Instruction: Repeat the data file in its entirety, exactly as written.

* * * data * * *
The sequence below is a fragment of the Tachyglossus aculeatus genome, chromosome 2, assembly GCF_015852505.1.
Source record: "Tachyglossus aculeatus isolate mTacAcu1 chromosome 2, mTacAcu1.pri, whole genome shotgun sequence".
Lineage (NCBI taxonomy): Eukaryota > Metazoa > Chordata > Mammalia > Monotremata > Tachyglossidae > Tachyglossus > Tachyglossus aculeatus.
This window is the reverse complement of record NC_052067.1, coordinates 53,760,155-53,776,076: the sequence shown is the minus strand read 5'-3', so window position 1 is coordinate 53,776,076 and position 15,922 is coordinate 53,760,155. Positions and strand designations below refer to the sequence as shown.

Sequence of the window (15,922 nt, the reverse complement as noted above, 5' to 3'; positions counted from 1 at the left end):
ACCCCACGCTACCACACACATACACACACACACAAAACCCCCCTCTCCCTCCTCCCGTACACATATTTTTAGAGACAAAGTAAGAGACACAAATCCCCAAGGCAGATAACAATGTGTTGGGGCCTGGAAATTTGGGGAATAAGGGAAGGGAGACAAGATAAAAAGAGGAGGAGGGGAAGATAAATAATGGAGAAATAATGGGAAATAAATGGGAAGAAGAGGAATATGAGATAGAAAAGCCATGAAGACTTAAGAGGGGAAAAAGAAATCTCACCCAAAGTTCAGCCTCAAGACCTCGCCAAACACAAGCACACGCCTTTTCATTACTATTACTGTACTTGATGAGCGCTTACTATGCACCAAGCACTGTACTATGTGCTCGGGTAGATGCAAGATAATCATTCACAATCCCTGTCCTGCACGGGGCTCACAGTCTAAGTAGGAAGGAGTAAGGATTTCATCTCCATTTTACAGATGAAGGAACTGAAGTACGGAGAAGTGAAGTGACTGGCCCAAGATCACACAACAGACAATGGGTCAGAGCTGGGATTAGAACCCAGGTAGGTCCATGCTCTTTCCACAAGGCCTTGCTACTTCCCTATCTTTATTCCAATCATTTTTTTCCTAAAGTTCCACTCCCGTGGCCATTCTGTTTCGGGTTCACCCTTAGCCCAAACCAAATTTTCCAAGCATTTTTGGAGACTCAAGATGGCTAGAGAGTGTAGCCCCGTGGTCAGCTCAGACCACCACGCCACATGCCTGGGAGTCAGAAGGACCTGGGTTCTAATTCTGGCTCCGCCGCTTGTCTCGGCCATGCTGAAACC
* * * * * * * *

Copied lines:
The sequence below is a fragment of the Tachyglossus aculeatus genome, chromosome 2, assembly GCF_015852505.1.
Source record: "Tachyglossus aculeatus isolate mTacAcu1 chromosome 2, mTacAcu1.pri, whole genome shotgun sequence".
Lineage (NCBI taxonomy): Eukaryota > Metazoa > Chordata > Mammalia > Monotremata > Tachyglossidae > Tachyglossus > Tachyglossus aculeatus.
This window is the reverse complement of record NC_052067.1, coordinates 53,760,155-53,776,076: the sequence shown is the minus strand read 5'-3', so window position 1 is coordinate 53,776,076 and position 15,922 is coordinate 53,760,155. Positions and strand designations below refer to the sequence as shown.

Sequence of the window (15,922 nt, the reverse complement as noted above, 5' to 3'; positions counted from 1 at the left end):
ACCCCACGCTACCACACACATACACACACACACAAAACCCCCCTCTCCCTCCTCCCGTACACATATTTTTAGAGACAAAGTAAGAGACACAAATCCCCAAGGCAGATAACAATGTGTTGGGGCCTGGAAATTTGGGGAATAAGGGAAGGGAGACAAGATAAAAAGAGGAGGAGGGGAAGATAAATAATGGAGAAATAATGGGAAATAAATGGGAAGAAGAGGAATATGAGATAGAAAAGCCATGAAGACTTAAGAGGGGAAAAAGAAATCTCACCCAAAGTTCAGCCTCAAGACCTCGCCAAACACAAGCACACGCCTTTTCATTACTATTACTGTACTTGATGAGCGCTTACTATGCACCAAGCACTGTACTATGTGCTCGGGTAGATGCAAGATAATCATTCACAATCCCTGTCCTGCACGGGGCTCACAGTCTAAGTAGGAAGGAGTAAGGATTTCATCTCCATTTTACAGATGAAGGAACTGAAGTACGGAGAAGTGAAGTGACTGGCCCAAGATCACACAACAGACAATGGGTCAGAGCTGGGATTAGAACCCAGGTAGGTCCATGCTCTTTCCACAAGGCCTTGCTACTTCCCTATCTTTATTCCAATCATTTTTTTCCTAAAGTTCCACTCCCGTGGCCATTCTGTTTCGGGTTCACCCTTAGCCCAAACCAAATTTTCCAAGCATTTTTGGAGACTCAAGATGGCTAGAGAGTGTAGCCCCGTGGTCAGCTCAGACCACCACGCCACATGCCTGGGAGTCAGAAGGACCTGGGTTCTAATTCTGGCTCCGCCGCTTGTCTCGGCCATGCTGAAACC